For background, there are two camps when it comes to miraculous spiritual gifts: cessationists and continuationists.
Cessationists believe that miraculous gifts, such as tongues and prophecy, have ceased with the death of the Apostles. God still does miracles, but the gifts of tongues and prophecy spoken of in 1 Corinthians 12 and 14 have ceased (hence, “cessation”).
Continuationists believe that miraculous gifts continue as God pleases. I consider myself a continuationist, but as will become clearer, I should probably be called a “constrained continuationist.” Probably everybody believes they are constrained by God’s Word alone, but to my knowledge no one else thought of that label yet, so I claim it.
Last time I established that present-day prophecy would not necessarily mean the canon of Scripture is open. Let’s examine prophecy a little further to see if that is true. Michael Horton wrote:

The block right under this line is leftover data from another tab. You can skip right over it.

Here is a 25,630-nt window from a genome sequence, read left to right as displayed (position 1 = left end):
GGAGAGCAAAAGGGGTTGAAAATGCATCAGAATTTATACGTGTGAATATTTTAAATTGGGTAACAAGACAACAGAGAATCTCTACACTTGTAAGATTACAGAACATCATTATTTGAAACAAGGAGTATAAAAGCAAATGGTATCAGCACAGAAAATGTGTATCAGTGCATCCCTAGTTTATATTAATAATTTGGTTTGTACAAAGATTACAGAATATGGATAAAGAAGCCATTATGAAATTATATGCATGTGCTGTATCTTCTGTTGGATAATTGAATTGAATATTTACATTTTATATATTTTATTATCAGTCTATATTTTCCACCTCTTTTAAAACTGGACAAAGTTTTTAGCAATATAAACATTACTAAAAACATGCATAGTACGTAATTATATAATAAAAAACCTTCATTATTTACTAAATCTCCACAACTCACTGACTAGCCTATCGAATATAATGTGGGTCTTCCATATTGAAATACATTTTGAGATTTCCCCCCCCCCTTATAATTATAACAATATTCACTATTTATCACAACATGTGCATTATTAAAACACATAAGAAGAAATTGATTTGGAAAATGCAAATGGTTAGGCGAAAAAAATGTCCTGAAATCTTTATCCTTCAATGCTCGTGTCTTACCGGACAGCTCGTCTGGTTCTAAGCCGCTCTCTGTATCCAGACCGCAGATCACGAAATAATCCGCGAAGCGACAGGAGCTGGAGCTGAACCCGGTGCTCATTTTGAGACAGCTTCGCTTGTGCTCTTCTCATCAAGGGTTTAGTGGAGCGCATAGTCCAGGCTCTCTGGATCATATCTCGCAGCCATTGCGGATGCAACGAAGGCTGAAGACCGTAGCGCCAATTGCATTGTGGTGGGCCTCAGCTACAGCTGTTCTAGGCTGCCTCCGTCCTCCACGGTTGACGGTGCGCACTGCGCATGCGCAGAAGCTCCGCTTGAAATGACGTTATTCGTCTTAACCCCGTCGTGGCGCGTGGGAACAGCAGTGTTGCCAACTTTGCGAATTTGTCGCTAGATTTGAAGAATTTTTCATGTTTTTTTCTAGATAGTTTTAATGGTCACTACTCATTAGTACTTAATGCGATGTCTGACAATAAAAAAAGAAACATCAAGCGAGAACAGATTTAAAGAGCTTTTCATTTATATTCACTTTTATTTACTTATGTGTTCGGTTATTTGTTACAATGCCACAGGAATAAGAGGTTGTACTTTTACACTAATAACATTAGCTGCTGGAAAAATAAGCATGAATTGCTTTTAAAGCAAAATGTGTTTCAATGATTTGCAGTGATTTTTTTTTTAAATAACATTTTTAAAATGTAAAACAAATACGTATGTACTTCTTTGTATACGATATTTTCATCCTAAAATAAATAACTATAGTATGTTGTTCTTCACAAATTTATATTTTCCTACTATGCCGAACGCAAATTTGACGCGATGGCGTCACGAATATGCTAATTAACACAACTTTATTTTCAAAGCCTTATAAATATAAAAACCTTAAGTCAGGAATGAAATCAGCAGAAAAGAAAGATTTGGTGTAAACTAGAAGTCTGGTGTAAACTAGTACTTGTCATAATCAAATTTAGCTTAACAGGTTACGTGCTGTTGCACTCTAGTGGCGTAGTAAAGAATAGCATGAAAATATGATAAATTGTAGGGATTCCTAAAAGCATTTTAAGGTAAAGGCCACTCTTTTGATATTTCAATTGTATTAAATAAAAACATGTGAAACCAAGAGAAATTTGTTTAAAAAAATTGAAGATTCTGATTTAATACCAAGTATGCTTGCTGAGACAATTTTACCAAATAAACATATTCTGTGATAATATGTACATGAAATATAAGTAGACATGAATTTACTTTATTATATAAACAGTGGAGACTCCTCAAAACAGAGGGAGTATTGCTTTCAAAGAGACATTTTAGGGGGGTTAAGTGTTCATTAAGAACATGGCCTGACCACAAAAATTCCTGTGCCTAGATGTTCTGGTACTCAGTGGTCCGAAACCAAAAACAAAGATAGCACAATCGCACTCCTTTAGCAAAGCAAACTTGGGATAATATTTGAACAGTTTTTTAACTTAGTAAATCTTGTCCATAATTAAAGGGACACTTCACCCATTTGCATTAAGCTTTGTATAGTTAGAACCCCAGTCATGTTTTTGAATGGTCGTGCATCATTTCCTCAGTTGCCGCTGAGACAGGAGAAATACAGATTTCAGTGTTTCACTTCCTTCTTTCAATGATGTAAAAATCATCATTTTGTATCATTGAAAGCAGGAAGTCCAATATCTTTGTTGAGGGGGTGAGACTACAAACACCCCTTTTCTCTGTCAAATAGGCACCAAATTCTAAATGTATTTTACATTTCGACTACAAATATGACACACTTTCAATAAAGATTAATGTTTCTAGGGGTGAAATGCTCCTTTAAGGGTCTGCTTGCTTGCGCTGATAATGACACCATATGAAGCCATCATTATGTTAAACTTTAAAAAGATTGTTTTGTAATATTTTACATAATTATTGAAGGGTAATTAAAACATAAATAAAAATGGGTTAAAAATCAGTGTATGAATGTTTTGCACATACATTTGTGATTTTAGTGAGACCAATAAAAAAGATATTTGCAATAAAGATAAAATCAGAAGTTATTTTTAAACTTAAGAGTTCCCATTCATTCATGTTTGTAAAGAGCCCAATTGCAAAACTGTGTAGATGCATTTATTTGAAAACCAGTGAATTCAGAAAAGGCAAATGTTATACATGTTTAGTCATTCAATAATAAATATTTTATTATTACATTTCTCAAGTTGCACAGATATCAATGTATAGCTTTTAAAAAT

Paul treats prophecy (prophēteia) as preaching, which although illumined by the Spirit is (unlike the scriptures) un-inspired and therefore must be tested (1 Cor 12:29; 1 Thes 5:19-21).
I agree with this statement. I have come to the conclusion that the result of prophecy and the result of preaching in the Bible were the same. Both can be considered the Word of God proclaimed, intended to change people for God’s glory. Horton would seem to agree with that by comparing the two. That means, the prophecies Paul referred to were not on par with Scripture. Therefore, if someone had a prophetic word today, it would not be on par with Scripture.
That seems pretty straightforward to me. Next time I will join Horton in arguing against Wayne Grudem on the nature of present-day prophecy, but then perhaps find a way to disagree with both of them slightly.